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Old 10-07-2010, 01:51 PM   #1
tweakxc03
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Default A question on risk/safety

First off, I've read the entire sticky on new riders.

I've been considering getting a motorcycle for a while now but just recently seriously started considering it. Even now, it will be a while before I actually have the dough to buy even a cheap beginner bike.

My question though, is about the inherent risk everybody takes on in riding. I've read all of the statistics about injuries, fatalities, etc.

The one thing that sticks out to me, though, is it seems like a major factor behind accidents every year is just outright stupidity or rider error. For example...

1. Riding with alcohol in your system
2. No helmet or incomplete protective gear
3. Inexperienced without real training (i.e., MSF) and buying a bike that is too powerful for a beginner
4. Lack of visibility to other motorists - not taking the precautions to increase your visibility (bright colored clothes, headlight on, etc.)
5. Speeding
6. Not paying attention / distracted riding
7. Riding in heavy traffic

The list goes on... anyway, my point though, is this:

What if the beginning rider takes all the precautions, doesn't do stupid things, takes the MSF course, starts out with a beginner bike, etc.? I get that the risk of getting hit by a truck, wrecking, etc. is always there to some degree, and you have to accept a certain level of risk with riding.

I guess my question is this: In cycling, for example (bicycles), there is a saying that there are two kinds of cyclists- those who have crashed, and those who haven't crashed yet. Is the same true for motorcycles?
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Old 10-07-2010, 01:58 PM   #2
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Risk Mitigation.

Hell, you might slip in the shower tomorrow-morning, and break your neck.

You seem to have a fairly-good grasp of the facts of the situation, and appear to be entering this sport with your eyes open.

Good Luck; follow your own outline, don't listen to your squidly-friends, ride your own ride, and continue to learn and improve your skills AFTER the MSF-course and you start riding.

A "crash" doesn't necessarily mean "Mangled and/or Killed horribly in a flaming ball of spewing blood and organs". But it's not really forgetting to put the kickstand down in the parking lot, either.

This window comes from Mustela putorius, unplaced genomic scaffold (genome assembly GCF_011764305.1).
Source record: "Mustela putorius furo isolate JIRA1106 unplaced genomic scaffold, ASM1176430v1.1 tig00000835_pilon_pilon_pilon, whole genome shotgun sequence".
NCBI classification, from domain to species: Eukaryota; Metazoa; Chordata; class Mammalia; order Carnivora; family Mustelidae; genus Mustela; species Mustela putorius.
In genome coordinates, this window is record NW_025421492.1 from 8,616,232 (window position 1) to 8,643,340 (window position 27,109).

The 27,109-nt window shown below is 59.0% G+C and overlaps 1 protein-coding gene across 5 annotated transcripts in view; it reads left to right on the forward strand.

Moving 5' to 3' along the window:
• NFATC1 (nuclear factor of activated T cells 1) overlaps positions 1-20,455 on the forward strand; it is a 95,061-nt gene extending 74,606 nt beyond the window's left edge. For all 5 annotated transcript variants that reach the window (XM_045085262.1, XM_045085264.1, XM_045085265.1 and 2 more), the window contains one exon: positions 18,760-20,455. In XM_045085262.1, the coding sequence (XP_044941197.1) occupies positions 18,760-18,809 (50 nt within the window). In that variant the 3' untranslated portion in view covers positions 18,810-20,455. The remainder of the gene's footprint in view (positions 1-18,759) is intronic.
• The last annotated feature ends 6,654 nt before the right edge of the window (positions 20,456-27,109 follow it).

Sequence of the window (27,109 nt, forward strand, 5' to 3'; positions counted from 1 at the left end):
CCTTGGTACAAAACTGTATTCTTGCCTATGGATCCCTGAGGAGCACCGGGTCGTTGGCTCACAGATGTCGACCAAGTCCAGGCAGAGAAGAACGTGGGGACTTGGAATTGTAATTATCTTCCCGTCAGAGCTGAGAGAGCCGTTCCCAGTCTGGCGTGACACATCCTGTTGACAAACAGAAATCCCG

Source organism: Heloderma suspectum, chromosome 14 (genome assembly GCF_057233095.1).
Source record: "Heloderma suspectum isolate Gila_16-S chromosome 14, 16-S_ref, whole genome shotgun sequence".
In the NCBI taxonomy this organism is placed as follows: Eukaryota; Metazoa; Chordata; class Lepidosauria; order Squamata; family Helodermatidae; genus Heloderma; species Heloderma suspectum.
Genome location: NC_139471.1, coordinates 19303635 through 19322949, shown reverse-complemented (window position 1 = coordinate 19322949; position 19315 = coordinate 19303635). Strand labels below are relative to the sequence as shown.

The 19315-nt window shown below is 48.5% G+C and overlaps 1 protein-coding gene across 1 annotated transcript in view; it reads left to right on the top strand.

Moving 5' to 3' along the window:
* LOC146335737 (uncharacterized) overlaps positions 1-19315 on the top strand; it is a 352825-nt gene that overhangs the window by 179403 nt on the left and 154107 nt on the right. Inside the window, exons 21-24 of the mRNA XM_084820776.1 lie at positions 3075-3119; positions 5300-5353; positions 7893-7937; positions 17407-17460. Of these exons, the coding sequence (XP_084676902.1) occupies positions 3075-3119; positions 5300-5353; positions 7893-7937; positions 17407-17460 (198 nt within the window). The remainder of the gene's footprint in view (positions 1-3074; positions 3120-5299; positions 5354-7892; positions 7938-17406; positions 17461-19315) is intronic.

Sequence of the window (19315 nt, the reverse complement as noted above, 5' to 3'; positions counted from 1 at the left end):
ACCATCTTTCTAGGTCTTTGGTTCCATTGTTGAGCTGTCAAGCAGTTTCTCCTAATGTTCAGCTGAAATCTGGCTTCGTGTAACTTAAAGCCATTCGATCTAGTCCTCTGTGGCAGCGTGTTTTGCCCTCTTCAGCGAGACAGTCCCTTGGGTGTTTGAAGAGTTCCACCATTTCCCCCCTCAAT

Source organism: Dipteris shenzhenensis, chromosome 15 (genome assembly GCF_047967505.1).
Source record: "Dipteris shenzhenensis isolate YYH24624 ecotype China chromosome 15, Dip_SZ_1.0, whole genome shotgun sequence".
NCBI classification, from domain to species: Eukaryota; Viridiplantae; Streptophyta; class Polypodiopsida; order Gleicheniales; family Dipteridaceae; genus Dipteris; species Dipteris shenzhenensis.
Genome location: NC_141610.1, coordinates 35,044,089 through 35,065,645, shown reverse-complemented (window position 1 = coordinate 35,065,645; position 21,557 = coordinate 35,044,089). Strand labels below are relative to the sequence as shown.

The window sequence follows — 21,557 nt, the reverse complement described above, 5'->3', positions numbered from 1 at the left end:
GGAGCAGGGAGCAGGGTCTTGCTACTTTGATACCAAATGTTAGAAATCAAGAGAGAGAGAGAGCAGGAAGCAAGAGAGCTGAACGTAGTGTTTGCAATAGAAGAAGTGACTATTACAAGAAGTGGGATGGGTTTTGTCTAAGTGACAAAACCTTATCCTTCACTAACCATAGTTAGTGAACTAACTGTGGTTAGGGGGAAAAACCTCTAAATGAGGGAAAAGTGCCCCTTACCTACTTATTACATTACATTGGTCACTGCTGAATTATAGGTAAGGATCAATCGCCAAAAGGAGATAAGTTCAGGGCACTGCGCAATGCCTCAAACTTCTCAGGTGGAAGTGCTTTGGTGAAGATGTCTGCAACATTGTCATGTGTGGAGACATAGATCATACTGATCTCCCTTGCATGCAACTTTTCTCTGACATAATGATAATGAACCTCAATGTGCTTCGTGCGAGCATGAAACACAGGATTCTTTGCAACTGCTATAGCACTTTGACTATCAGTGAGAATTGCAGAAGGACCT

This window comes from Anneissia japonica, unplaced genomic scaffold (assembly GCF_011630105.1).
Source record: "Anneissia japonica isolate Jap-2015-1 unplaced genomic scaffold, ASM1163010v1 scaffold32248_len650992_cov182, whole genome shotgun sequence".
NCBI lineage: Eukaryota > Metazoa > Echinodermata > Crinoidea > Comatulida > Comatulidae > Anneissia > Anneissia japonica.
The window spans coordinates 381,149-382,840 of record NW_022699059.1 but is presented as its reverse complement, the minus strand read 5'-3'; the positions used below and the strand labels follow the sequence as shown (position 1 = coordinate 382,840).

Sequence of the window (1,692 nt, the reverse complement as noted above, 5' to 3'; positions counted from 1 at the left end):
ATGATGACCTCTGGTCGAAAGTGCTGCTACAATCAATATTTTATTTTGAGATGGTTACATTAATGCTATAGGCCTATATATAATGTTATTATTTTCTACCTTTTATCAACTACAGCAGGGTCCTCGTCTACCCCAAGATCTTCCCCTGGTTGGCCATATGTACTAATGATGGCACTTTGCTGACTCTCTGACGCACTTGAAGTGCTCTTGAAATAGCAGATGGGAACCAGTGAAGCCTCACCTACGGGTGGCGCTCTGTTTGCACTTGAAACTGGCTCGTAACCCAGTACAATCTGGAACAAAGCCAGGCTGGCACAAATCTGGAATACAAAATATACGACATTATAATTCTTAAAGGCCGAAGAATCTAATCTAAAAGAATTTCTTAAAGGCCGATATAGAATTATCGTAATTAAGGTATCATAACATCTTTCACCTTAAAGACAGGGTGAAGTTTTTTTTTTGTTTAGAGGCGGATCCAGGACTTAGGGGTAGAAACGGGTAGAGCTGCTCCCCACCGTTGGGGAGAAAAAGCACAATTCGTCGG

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Old 10-07-2010, 02:18 PM   #3
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All boils down to taking the chances you view worth the risk. Just never forget that the cages are out to kill you and ride and dress accordingly.
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Old 10-07-2010, 08:31 PM   #4
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Riding is such an awesome experience that despite knowing the risk I take each time I get on the bike, I get on it anyway. You do what makes sense to minimize the risk, but it's either worth it or it's not.
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Old 10-08-2010, 05:23 AM   #5
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I think you've answered your own question. By understanding and adjusting for all the "noob" mistakes, you'll dramatically reduce or even eliminate the possibility of experiencing them. Sort of like: "if you never drink before riding, you'll never crash because you are drunk."

With that said, there's still more inherent risk with bikes than cars. There's no metal cage around you, you're smaller and harder to see, there are 2 contact patches instead of 4, etc.

Only you can decide if the benefits outweigh the risks. Obviously for a lot of people, they do.
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Old 10-08-2010, 07:53 AM   #6
tweakxc03
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Thanks for the feedback. I am just trying to go into this with my head in the right place. A buddy of mine put it to me like this: "If you learn to ride a motorcycle, you WILL crash, and you WILL get hurt. That's just part of the deal." I tend to think in numbers and odds. Humans by nature are really bad at gauging risk.

Followup question:

Exactly how effective is armor and leather? I know that it will protect against sliding and that type of thing... but I can't seem to find any data on the protection against impact, etc.

I'm sure that if you hit the ground going 40mph, it's not going to feel good no matter what you're wearing. But, is it effective at allowing you to walk away from the type of spill AirHawk mentioned earlier? I mean, how much better is "better than nothing"?

Obviously I wouldn't even consider riding if I didn't think it was worth the risk... I just like to quantify things as best I can before jumping into something head first.

Last edited by tweakxc03 : 10-08-2010 at 07:56 AM.
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Old 10-08-2010, 08:46 AM   #7
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Quote:
Originally Posted by tweakxc03 View Post
But, is it effective at allowing you to walk away from the type of spill AirHawk mentioned earlier? I mean, how much better is "better than nothing"?